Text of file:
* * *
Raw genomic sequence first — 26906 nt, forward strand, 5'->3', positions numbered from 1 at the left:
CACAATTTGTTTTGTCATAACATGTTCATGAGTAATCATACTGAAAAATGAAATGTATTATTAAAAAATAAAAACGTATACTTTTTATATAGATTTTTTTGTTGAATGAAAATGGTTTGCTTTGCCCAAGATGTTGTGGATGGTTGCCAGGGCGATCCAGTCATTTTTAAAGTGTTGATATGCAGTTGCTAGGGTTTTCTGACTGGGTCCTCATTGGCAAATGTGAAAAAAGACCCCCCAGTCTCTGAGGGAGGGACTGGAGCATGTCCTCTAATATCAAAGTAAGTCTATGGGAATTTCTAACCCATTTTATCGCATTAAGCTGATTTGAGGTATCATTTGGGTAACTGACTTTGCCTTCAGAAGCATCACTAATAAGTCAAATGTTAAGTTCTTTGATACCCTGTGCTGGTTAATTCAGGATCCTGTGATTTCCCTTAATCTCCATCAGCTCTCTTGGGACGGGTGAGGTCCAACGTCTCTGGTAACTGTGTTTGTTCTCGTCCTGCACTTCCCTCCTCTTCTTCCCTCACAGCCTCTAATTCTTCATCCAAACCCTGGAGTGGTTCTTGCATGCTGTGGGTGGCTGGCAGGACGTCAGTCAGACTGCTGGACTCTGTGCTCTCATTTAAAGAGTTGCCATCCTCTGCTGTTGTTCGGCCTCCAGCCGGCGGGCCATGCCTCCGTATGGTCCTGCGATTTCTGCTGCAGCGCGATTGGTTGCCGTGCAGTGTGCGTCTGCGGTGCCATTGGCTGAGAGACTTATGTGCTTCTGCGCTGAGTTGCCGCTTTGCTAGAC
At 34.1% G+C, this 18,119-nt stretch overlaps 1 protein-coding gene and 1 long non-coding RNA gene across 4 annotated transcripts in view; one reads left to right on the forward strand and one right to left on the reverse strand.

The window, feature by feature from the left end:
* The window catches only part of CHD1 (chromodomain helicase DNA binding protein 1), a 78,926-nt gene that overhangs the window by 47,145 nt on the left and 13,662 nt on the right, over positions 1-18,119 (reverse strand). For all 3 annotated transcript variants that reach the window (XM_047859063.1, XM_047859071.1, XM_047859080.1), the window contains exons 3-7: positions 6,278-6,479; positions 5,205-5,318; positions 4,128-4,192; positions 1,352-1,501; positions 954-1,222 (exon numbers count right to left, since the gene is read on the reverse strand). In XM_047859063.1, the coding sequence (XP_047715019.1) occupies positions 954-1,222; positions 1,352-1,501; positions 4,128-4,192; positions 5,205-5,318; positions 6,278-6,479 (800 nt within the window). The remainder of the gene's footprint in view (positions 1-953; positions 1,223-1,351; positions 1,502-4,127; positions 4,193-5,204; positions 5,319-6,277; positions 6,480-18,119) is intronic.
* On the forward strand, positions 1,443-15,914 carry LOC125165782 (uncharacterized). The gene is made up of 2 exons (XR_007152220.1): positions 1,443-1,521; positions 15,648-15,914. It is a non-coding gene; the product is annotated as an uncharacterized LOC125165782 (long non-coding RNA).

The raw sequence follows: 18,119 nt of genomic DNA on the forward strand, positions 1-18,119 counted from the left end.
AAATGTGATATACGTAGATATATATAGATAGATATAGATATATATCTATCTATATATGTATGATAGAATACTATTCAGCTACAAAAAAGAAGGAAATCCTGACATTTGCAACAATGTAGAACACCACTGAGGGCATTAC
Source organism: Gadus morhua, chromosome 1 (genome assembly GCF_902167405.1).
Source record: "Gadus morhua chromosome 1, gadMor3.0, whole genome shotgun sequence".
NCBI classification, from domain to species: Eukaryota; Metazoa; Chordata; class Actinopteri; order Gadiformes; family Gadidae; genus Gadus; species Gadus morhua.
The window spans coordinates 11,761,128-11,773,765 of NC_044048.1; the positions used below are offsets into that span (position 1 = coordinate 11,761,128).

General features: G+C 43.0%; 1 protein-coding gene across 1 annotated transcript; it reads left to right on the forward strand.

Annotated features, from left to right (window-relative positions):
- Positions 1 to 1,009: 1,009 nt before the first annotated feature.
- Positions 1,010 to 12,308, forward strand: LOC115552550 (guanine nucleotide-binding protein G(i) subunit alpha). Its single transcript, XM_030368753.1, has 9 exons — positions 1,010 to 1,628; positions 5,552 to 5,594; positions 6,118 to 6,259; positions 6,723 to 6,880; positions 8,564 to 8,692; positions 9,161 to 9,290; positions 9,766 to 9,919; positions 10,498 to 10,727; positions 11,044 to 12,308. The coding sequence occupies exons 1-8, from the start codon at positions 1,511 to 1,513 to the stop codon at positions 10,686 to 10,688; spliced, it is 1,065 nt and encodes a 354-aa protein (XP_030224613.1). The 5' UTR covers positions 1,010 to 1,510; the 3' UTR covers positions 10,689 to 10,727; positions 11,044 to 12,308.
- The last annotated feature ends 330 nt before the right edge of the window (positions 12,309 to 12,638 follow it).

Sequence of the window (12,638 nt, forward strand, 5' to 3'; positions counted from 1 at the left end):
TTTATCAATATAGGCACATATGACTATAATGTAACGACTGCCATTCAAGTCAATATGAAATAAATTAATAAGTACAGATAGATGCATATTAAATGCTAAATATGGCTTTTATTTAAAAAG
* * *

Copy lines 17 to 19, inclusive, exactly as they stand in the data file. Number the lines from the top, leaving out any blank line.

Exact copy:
- The last annotated feature ends 330 nt before the right edge of the window (positions 12,309 to 12,638 follow it).

Sequence of the window (12,638 nt, forward strand, 5' to 3'; positions counted from 1 at the left end):
TTTATCAATATAGGCACATATGACTATAATGTAACGACTGCCATTCAAGTCAATATGAAATAAATTAATAAGTACAGATAGATGCATATTAAATGCTAAATATGGCTTTTATTTAAAAAG